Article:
The civil unrest continues around the world after the death of Mahsa Amini at the hands of the morality police. And the indignation of the Iranian people is being shared through one of the most powerful tools to convey emotion; art.
Mahsa Amini, 22, died on Sept. 16. She had been in a coma for three days, after being arrested in Tehran by the morality police for allegedly breaking the strict female dress code of the Islamic Republic, which requires covering the hair with a hijab.
After being arrested, Amini was taken to a police station to attend an hour of re-education for misusing the hijab. Hours later, she was admitted to the capital’s Kasra Hospital in a coma after suffering a heart attack.
The father of the victim, Amyad Amini, assures the authorities refused to give him the autopsy of his daughter and denied that Mahsa Amini suffered from any heart problems.
After this, protests have spread around the world under the cry- Women, Life, Freedom.
Illustrators, digital artists, photographers, musicians and artists of various styles have joined this movement to give a voice to the women of Iran and to expose the injustices that Iranians experience under the Islamic Republic. The most represented symbols in this movement are scissors, burning hijabs, loose hair and Mahsa Amini’s face.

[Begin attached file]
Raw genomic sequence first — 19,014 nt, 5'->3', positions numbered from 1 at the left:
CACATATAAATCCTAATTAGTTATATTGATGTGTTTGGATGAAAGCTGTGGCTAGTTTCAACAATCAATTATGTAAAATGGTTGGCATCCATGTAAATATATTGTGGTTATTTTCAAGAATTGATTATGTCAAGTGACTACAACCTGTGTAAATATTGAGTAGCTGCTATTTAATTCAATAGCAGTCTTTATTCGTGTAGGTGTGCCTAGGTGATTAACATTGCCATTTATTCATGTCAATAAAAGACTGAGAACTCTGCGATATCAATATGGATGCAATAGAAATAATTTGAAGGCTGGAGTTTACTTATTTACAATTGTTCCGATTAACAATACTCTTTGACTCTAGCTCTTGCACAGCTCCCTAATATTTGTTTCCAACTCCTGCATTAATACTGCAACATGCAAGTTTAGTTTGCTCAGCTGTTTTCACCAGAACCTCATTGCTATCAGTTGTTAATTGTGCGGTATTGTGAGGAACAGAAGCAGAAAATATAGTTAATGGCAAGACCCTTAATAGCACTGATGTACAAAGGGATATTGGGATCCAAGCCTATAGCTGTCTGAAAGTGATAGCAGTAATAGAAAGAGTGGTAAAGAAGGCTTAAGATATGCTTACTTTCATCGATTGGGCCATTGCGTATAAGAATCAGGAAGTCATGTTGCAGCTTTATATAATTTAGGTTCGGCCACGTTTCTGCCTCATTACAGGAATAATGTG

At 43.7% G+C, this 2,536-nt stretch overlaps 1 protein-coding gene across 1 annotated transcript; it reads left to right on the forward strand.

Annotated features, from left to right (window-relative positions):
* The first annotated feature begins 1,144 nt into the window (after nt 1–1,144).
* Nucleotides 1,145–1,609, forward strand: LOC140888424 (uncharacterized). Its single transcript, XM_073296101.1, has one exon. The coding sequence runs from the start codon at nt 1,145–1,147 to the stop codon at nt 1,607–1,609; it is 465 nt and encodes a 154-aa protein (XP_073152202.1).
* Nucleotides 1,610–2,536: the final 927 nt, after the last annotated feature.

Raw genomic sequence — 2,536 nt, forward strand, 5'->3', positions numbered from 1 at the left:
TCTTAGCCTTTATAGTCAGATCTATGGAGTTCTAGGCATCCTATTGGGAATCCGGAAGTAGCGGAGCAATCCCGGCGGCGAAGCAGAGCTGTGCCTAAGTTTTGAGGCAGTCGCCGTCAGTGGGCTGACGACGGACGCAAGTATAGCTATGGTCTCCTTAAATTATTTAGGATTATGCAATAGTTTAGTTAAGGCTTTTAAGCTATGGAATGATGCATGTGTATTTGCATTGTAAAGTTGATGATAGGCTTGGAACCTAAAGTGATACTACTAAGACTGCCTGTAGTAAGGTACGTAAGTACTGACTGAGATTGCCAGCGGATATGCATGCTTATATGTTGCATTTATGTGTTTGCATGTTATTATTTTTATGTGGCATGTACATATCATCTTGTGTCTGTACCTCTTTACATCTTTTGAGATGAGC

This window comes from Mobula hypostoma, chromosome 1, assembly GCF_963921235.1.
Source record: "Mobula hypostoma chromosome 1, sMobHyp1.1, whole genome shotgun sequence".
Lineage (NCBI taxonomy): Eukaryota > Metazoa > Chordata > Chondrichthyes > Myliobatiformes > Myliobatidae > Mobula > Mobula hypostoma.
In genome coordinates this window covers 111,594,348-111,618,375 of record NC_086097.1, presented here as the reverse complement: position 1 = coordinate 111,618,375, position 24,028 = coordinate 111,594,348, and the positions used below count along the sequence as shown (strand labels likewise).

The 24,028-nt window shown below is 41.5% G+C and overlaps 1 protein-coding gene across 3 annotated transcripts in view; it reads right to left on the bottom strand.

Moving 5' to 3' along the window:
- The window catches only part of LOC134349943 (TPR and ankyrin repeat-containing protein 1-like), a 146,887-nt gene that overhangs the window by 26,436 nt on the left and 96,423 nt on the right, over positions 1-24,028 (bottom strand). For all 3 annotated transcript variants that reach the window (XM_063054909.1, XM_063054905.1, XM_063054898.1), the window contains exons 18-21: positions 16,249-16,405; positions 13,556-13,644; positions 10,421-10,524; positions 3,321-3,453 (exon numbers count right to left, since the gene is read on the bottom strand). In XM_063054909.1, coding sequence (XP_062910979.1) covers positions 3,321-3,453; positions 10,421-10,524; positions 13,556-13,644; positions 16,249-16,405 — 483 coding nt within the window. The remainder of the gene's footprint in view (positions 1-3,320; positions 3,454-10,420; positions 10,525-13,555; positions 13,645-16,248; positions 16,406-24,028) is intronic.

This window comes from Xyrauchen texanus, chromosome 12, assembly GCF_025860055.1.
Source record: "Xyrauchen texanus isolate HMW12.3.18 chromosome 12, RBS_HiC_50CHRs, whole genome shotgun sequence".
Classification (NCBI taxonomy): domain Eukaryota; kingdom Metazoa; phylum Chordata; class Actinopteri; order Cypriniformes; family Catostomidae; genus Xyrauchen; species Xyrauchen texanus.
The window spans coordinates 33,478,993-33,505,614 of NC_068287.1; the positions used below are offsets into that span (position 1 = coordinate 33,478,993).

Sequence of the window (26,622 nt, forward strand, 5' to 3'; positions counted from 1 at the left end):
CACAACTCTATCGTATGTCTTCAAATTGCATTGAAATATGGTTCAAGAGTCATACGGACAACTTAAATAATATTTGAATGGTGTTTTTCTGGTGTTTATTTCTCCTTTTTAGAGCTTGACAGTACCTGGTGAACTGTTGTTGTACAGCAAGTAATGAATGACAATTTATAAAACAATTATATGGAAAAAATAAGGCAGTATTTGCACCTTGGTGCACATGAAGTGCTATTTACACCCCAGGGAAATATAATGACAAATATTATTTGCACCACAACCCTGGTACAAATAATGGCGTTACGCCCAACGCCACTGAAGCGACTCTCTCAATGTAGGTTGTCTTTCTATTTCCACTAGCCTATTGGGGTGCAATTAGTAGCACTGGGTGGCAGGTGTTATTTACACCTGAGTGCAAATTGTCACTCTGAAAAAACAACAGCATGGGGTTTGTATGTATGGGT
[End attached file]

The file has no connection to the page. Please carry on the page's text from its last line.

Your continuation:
Hajar Moradi, an Iranian-Canadian multidisciplinary artist and filmmaker based in Toronto, made a digital art piece that is being used both in Canada and Iran as a banner for protests. She says her goal was to convey that the women of Iran are fed up and angry. She wanted to encourage more women to join the action.
Activists in Iran argue that since the start of the protests in the country around 300 people have been killed, including two teens who were brutally murdered by the police.
Sarina Esmailzadeh,16, and Nima Shakarami, 17, both died after the police beat them repeatedly with batons while they protested.
Toronto-based artist, Jowelle Bou-Younes, created “Angel of Revolt”, a painting that is being shared across social media platforms and was inspired by the multiple protests.
Just like Moradi and Bou-Younes, other Canadian artists like Victoria Boulet are using their social media platforms to share their work, inform and invite people to attend the protests.
“Capturing Mahsa in art helps cement her in history, hopefully reinforcing the idea that individuals should not be prosecuted and murdered for expressions of individual choice,” says Boulet.
Just like these three artists, many others are forming part of the Women, Life, Freedom movement that grows every time an image is shared on social media or the hashtag #mahsamani is mentioned, fuelling hope for change.
“Art can speak so much louder than anything in this planet, It speaks every language,” says Bou-Younes. “Why try to limit your audience with words when you can talk directly to their minds through a painting.”